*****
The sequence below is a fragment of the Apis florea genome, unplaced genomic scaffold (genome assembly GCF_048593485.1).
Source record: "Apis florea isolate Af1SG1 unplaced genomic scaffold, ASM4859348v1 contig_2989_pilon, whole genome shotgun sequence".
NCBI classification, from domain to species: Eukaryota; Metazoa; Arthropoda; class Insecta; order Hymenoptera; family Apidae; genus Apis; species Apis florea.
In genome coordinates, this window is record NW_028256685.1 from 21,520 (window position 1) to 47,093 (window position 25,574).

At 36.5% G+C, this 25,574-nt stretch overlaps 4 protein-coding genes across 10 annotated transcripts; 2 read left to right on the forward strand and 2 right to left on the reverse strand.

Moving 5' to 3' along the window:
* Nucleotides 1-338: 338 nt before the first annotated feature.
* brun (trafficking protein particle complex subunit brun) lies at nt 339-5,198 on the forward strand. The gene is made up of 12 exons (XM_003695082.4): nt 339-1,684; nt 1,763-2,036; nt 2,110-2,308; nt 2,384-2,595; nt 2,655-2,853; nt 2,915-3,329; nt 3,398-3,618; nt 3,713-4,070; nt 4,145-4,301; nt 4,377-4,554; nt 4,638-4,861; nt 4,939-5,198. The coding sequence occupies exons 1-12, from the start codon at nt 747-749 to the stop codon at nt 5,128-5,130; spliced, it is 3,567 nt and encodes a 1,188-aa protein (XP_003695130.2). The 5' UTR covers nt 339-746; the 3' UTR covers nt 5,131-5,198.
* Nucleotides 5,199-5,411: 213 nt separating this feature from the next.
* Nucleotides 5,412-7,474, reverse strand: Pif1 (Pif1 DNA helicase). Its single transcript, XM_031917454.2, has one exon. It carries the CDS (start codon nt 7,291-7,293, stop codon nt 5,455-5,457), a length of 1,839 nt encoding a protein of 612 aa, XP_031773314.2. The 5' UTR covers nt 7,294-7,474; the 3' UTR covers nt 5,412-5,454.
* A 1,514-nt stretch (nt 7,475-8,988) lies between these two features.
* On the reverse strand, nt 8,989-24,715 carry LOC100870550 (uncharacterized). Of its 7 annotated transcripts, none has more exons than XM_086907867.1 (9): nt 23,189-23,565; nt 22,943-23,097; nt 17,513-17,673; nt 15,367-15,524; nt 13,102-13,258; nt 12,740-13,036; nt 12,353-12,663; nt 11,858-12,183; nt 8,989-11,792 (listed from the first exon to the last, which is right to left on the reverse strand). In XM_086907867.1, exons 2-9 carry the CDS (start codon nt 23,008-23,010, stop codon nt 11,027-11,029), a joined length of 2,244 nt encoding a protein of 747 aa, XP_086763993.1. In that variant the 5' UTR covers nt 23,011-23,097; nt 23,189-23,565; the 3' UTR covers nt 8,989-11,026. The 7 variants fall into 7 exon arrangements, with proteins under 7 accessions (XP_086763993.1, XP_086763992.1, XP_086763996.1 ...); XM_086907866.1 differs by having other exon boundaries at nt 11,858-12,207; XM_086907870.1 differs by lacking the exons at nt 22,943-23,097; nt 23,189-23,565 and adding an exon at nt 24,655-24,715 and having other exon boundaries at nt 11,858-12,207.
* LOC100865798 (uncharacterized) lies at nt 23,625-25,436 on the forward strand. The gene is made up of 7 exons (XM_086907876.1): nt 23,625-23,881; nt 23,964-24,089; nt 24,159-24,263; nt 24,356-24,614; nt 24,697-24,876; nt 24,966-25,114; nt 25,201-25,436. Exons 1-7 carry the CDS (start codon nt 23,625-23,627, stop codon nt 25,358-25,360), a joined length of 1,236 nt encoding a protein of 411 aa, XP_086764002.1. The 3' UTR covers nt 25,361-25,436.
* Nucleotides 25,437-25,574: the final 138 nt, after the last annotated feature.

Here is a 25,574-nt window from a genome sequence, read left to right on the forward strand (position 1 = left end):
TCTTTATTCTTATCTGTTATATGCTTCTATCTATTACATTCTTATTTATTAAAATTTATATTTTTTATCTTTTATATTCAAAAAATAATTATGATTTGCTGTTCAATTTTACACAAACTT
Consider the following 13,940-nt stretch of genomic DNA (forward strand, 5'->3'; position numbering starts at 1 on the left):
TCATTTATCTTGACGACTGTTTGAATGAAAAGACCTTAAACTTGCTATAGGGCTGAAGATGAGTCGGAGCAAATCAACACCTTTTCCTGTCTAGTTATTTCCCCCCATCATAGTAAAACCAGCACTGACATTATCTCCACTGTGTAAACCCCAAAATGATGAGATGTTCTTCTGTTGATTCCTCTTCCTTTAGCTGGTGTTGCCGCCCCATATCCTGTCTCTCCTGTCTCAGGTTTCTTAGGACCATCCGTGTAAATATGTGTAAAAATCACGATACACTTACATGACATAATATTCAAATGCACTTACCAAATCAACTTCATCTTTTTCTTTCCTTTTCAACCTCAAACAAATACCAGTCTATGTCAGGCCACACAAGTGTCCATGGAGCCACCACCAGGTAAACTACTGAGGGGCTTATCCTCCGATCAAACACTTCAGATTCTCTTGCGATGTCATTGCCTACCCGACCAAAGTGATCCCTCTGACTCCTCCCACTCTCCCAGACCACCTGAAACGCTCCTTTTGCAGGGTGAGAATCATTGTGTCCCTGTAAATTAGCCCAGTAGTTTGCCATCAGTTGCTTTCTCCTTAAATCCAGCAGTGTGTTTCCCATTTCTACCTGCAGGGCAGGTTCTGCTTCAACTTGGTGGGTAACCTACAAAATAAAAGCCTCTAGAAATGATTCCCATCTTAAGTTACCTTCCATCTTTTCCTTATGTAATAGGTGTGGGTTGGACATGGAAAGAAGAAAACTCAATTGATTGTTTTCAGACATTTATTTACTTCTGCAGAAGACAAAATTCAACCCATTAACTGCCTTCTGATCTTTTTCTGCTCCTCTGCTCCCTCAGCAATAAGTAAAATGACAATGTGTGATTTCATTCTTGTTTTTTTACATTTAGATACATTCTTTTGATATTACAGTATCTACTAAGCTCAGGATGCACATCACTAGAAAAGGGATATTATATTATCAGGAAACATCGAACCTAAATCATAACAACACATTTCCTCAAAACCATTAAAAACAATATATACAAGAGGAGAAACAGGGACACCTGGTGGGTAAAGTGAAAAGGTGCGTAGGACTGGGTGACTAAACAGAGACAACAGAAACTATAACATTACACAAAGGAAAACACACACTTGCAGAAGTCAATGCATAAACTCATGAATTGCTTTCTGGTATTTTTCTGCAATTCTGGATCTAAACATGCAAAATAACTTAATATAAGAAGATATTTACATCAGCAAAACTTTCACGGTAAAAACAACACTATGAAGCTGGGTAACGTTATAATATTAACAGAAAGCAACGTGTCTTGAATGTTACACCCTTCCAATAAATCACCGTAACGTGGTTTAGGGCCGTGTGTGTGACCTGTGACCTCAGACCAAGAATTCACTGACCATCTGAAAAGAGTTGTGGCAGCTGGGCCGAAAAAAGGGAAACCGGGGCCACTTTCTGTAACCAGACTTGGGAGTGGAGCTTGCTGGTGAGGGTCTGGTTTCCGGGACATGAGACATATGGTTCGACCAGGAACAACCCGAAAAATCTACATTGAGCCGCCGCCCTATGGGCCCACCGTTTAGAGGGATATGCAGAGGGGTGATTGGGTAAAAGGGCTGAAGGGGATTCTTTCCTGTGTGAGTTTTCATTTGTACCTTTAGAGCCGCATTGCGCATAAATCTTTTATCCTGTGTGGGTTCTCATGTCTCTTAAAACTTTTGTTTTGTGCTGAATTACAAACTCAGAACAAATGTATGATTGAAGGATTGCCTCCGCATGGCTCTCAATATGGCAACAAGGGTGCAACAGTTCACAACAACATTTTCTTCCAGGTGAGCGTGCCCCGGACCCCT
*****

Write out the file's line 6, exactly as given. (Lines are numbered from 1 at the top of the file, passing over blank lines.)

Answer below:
Moving 5' to 3' along the window: